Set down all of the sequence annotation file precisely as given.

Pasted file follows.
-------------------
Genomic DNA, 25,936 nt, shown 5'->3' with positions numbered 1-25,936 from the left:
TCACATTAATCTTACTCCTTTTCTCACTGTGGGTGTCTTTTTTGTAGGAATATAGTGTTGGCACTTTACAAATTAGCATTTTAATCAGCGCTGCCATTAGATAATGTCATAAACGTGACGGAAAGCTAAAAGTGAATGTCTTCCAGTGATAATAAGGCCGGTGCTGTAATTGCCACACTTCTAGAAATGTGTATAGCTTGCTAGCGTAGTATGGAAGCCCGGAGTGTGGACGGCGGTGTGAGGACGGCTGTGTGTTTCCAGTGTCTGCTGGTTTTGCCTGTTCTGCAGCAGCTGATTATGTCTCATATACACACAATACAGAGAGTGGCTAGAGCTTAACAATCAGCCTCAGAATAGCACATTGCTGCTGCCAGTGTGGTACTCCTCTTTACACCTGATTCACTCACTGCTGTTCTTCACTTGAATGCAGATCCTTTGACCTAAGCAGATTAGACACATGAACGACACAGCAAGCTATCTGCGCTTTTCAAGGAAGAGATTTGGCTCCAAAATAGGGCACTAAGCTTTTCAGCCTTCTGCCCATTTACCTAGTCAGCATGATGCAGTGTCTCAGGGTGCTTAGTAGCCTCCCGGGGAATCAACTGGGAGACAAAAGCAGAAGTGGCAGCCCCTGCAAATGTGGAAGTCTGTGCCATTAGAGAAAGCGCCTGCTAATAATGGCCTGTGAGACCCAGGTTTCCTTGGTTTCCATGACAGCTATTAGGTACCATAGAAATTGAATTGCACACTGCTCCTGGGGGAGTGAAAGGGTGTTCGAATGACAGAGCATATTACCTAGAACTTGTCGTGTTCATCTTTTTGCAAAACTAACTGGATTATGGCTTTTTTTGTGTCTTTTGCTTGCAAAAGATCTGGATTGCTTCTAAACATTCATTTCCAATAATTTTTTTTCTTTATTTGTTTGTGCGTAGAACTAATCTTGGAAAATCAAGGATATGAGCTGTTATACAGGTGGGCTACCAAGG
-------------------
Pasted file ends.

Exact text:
Genomic DNA, 25,936 nt, shown 5'->3' with positions numbered 1-25,936 from the left:
TCACATTAATCTTACTCCTTTTCTCACTGTGGGTGTCTTTTTTGTAGGAATATAGTGTTGGCACTTTACAAATTAGCATTTTAATCAGCGCTGCCATTAGATAATGTCATAAACGTGACGGAAAGCTAAAAGTGAATGTCTTCCAGTGATAATAAGGCCGGTGCTGTAATTGCCACACTTCTAGAAATGTGTATAGCTTGCTAGCGTAGTATGGAAGCCCGGAGTGTGGACGGCGGTGTGAGGACGGCTGTGTGTTTCCAGTGTCTGCTGGTTTTGCCTGTTCTGCAGCAGCTGATTATGTCTCATATACACACAATACAGAGAGTGGCTAGAGCTTAACAATCAGCCTCAGAATAGCACATTGCTGCTGCCAGTGTGGTACTCCTCTTTACACCTGATTCACTCACTGCTGTTCTTCACTTGAATGCAGATCCTTTGACCTAAGCAGATTAGACACATGAACGACACAGCAAGCTATCTGCGCTTTTCAAGGAAGAGATTTGGCTCCAAAATAGGGCACTAAGCTTTTCAGCCTTCTGCCCATTTACCTAGTCAGCATGATGCAGTGTCTCAGGGTGCTTAGTAGCCTCCCGGGGAATCAACTGGGAGACAAAAGCAGAAGTGGCAGCCCCTGCAAATGTGGAAGTCTGTGCCATTAGAGAAAGCGCCTGCTAATAATGGCCTGTGAGACCCAGGTTTCCTTGGTTTCCATGACAGCTATTAGGTACCATAGAAATTGAATTGCACACTGCTCCTGGGGGAGTGAAAGGGTGTTCGAATGACAGAGCATATTACCTAGAACTTGTCGTGTTCATCTTTTTGCAAAACTAACTGGATTATGGCTTTTTTTGTGTCTTTTGCTTGCAAAAGATCTGGATTGCTTCTAAACATTCATTTCCAATAATTTTTTTTCTTTATTTGTTTGTGCGTAGAACTAATCTTGGAAAATCAAGGATATGAGCTGTTATACAGGTGGGCTACCAAGG